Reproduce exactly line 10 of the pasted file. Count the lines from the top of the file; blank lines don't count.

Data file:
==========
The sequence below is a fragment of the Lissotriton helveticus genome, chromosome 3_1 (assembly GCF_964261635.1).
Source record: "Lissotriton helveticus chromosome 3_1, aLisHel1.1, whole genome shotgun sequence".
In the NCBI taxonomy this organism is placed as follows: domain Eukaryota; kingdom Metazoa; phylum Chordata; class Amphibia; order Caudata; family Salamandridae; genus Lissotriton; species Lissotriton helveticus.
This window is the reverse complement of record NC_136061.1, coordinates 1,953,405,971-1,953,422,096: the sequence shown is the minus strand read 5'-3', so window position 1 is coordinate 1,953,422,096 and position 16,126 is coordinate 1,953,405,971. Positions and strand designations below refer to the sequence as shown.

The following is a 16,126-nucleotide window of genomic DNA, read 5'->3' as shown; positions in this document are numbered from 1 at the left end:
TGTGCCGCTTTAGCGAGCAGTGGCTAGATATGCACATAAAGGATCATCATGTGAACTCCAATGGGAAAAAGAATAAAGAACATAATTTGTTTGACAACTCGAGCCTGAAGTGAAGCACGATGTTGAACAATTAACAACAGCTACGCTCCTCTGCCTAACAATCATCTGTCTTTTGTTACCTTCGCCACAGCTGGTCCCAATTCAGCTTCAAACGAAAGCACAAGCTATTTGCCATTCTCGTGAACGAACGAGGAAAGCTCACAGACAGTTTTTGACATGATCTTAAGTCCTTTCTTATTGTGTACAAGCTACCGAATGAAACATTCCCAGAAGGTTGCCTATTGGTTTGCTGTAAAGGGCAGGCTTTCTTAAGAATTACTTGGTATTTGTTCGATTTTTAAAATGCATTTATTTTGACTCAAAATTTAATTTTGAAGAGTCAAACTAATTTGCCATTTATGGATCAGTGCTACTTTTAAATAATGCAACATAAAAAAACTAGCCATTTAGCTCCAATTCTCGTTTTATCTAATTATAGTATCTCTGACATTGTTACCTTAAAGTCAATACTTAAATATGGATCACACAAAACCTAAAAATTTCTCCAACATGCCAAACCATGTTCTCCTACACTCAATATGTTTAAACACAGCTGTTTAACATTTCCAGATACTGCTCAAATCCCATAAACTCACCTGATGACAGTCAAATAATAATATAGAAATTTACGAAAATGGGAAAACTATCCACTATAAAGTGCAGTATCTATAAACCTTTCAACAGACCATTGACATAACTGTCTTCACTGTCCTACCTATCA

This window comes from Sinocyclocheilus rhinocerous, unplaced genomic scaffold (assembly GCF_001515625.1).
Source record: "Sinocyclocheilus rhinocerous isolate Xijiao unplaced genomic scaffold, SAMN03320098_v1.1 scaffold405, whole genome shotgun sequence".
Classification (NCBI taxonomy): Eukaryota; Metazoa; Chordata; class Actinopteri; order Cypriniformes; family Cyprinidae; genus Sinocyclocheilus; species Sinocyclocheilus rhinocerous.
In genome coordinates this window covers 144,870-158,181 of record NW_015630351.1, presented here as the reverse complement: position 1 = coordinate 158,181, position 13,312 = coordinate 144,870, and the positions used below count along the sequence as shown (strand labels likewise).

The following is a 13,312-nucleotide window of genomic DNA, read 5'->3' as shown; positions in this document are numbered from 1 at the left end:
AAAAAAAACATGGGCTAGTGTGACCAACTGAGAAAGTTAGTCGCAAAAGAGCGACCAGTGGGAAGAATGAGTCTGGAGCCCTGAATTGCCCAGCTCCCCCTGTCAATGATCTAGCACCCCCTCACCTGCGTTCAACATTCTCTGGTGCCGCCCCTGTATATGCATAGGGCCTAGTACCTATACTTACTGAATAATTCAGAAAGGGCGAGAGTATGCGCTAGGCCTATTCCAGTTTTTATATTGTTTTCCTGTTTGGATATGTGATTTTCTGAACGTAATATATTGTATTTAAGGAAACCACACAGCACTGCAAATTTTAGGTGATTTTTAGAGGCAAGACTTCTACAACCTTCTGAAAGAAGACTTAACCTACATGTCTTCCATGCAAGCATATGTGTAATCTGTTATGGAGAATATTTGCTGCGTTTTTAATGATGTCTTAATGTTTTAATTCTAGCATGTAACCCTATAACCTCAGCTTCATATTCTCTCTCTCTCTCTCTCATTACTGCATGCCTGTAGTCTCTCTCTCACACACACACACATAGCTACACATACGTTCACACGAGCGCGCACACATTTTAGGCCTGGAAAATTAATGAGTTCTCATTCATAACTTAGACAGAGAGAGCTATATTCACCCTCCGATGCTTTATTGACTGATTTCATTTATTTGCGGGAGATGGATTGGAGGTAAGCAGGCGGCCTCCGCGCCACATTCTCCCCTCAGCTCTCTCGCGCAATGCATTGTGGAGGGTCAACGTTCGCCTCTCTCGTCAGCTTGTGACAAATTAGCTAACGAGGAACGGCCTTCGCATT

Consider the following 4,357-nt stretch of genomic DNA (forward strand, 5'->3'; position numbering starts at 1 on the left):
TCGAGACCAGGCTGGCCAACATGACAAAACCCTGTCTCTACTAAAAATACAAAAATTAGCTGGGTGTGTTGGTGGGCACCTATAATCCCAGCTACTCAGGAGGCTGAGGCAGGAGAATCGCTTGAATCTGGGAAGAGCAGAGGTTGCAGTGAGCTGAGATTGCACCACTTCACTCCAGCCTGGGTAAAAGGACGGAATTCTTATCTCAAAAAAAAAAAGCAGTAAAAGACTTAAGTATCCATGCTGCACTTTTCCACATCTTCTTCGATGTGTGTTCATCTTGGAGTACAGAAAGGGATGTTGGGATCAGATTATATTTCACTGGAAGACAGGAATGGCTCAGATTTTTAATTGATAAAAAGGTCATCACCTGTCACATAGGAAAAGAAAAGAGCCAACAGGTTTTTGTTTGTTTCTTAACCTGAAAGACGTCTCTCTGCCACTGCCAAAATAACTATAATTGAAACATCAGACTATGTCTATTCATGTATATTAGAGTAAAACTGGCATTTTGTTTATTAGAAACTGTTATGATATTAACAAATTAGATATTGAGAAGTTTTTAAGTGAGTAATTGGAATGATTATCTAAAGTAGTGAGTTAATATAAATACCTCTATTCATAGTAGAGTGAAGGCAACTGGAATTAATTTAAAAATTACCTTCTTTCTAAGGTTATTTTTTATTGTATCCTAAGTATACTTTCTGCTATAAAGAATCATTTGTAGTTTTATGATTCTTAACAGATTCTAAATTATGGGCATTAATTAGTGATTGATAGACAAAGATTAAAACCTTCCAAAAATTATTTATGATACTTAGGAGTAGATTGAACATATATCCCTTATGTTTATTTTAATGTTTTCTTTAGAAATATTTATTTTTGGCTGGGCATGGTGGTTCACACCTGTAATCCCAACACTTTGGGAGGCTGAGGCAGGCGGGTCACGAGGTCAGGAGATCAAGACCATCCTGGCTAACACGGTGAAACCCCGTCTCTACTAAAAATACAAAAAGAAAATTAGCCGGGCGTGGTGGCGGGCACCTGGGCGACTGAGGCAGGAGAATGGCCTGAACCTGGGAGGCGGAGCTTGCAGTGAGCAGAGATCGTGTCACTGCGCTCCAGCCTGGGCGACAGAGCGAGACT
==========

In genome coordinates this window covers 144,870-158,181 of record NW_015630351.1, presented here as the reverse complement: position 1 = coordinate 158,181, position 13,312 = coordinate 144,870, and the positions used below count along the sequence as shown (strand labels likewise).